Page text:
Pin markings are also a distinguishing feature of hand made furniture. These will appear irregularly wherever the craftsmen requires additional bonding and support. You will notice this is also a common characteristic in antique furniture and any furniture that is hand made rather than mass produced.
Sheesham, Acacia & Mango wood can show signs of natural staining in the lighter areas of the natural grain. This is a fairly common occurrence in particular with Sheesham Wood and adds to the natural character.
Because Sheesham, Acacia & Mango Wood has such varied graining and lots of knots you will inevitably sometimes get areas of the timber that require filling and this can clearly be seen in the picture opposite.
Quite often Sheesham, Mango & Acacia can have natural marks that look like water marks, these can appear totally randomly in the timber.
How to care for Indian Furniture?
The most important care for your furniture is to avoid any unnecessary drying and taking in moisture, which can lead to cracks or splits if the timber is too dry and the timber expanding with drawers and doors sticking if it is too damp. Follow these simple guidelines to ensure you treat your furniture with the care it needs.
* Treat with beeswax (available from any hardware store) as soon as you receive your furniture. We also recommend that you regularly wax the inside and outside of drawers and doors as this helps to stop them expanding and sticking by both feeding the wood and lubricating the sides of the drawers and doors. We use and recommend Fiddes wax's.
* Repeat treatment every 4 - 12 weeks depending on the location of your furniture to feed the wood and enhance the finish.
* DO NOT USE ANY silicon based or spray polishes, they can react with the stain and excessively dry out the timber.
* As with any wood product, do not put your furniture next to a direct source of heat.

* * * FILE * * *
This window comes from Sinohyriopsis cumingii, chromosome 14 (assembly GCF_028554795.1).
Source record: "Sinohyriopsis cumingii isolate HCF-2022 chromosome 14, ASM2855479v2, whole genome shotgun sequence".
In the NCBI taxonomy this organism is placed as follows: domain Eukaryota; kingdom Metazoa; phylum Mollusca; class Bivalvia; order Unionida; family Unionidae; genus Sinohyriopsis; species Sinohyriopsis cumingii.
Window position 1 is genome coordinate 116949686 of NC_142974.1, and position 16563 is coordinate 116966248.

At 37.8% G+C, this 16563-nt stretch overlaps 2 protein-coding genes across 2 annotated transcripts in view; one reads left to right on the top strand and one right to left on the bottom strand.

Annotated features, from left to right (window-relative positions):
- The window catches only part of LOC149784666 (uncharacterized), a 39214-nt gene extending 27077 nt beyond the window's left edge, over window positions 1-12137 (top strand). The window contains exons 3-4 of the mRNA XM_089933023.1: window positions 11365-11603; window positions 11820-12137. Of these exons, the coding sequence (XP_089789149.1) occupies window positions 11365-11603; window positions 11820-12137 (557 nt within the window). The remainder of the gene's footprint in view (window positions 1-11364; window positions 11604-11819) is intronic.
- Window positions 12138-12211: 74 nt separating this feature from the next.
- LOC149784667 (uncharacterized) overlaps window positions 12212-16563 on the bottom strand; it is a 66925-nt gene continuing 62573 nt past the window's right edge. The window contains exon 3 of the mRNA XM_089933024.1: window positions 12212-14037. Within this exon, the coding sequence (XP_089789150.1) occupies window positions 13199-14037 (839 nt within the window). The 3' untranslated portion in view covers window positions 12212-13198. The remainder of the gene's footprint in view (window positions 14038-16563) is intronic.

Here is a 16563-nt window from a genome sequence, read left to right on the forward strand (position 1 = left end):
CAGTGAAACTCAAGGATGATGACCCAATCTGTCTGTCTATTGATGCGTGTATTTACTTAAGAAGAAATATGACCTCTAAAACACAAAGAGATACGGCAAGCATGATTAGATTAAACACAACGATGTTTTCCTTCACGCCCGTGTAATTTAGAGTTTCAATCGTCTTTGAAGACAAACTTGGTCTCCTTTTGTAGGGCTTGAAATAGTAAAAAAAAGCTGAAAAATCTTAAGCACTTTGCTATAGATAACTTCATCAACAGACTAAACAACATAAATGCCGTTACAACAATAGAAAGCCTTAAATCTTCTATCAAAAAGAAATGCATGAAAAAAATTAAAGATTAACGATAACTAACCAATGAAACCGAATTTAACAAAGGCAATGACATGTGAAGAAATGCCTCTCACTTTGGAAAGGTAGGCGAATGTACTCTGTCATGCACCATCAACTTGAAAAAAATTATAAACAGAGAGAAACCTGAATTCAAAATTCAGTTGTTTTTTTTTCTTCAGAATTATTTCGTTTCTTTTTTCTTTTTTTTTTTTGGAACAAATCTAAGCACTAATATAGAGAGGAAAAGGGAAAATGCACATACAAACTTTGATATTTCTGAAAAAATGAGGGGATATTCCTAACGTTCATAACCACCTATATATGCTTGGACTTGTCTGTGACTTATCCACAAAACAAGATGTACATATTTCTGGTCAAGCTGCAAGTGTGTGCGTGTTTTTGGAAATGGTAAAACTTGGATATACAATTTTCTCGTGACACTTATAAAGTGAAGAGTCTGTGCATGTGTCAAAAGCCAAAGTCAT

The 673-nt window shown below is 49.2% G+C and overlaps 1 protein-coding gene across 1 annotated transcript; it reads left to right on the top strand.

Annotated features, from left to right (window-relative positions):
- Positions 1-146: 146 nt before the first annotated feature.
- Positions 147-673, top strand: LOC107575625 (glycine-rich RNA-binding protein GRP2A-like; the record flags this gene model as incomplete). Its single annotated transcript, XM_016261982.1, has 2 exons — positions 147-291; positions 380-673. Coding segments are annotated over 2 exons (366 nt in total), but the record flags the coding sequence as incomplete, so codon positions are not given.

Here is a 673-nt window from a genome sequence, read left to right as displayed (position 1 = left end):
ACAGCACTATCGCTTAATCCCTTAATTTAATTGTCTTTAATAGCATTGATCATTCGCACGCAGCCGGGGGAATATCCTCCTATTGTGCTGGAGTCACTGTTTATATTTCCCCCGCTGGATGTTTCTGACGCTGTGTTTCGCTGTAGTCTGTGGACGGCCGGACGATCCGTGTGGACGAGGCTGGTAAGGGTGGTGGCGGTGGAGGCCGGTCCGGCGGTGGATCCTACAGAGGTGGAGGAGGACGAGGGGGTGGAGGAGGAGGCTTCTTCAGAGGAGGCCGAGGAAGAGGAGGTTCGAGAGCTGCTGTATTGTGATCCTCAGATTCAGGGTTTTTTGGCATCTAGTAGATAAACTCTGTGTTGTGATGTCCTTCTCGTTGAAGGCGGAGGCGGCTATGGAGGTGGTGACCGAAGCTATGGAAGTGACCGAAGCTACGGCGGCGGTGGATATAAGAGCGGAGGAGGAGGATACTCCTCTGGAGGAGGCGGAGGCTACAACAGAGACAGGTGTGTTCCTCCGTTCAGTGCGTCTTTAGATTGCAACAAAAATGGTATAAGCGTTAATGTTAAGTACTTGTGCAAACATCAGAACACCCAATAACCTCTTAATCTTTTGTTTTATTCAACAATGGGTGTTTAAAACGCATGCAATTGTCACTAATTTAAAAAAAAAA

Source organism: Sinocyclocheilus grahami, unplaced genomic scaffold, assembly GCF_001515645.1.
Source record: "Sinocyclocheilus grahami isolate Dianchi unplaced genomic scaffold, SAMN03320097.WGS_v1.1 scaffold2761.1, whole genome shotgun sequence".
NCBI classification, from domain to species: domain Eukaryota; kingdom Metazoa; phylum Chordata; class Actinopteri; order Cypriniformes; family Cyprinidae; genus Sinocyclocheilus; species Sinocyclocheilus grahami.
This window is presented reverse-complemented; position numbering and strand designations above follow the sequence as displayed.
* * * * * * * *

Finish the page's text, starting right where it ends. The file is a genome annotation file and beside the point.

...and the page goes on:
* Any split or scratch marks which occur can easily be rectified with the appropriate coloured wax or touch up pen.
We also recommend that you wipe up any spilt liquids immediately and avoid placing very hot objects directly onto the surface of your furniture.
* Drawers can sometimes stick depending on the time of the year as the timber naturally expands and contracts, we do account for this during manufacture but sometimes adjustments of drawers and doors may be required. The first thing to try is to use some beeswax polish on the drawers runners and also the outside of the drawers itself as this has the effect of lubricating the drawer and runner making them slide more easily. If this does not rectify the sticking drawer then it may be necessary to sand or plane the side of the drawer or door itself with some 60 - 80 grit followed by 120 - 150 grit sandpaper to remove the excess timber and wax with Fiddes or Briwax to re seal the timber to help prevent further expansion by the ingress of moisture into the wood itself.
* Some movement / splits / cracks and natual shakes in the timber is perfectly normal but if you have followed the instructions above then you will already have alleviated this to a certain extent. If you do get cracks, shakes and splits in the timber itself these are very easy to rectify using a proprietary wax filling stick matched to the colour of your furniture and are readily available in both DIY stores and online. If you are not sure how and what to buy just let us know and we will be more than happy to advise.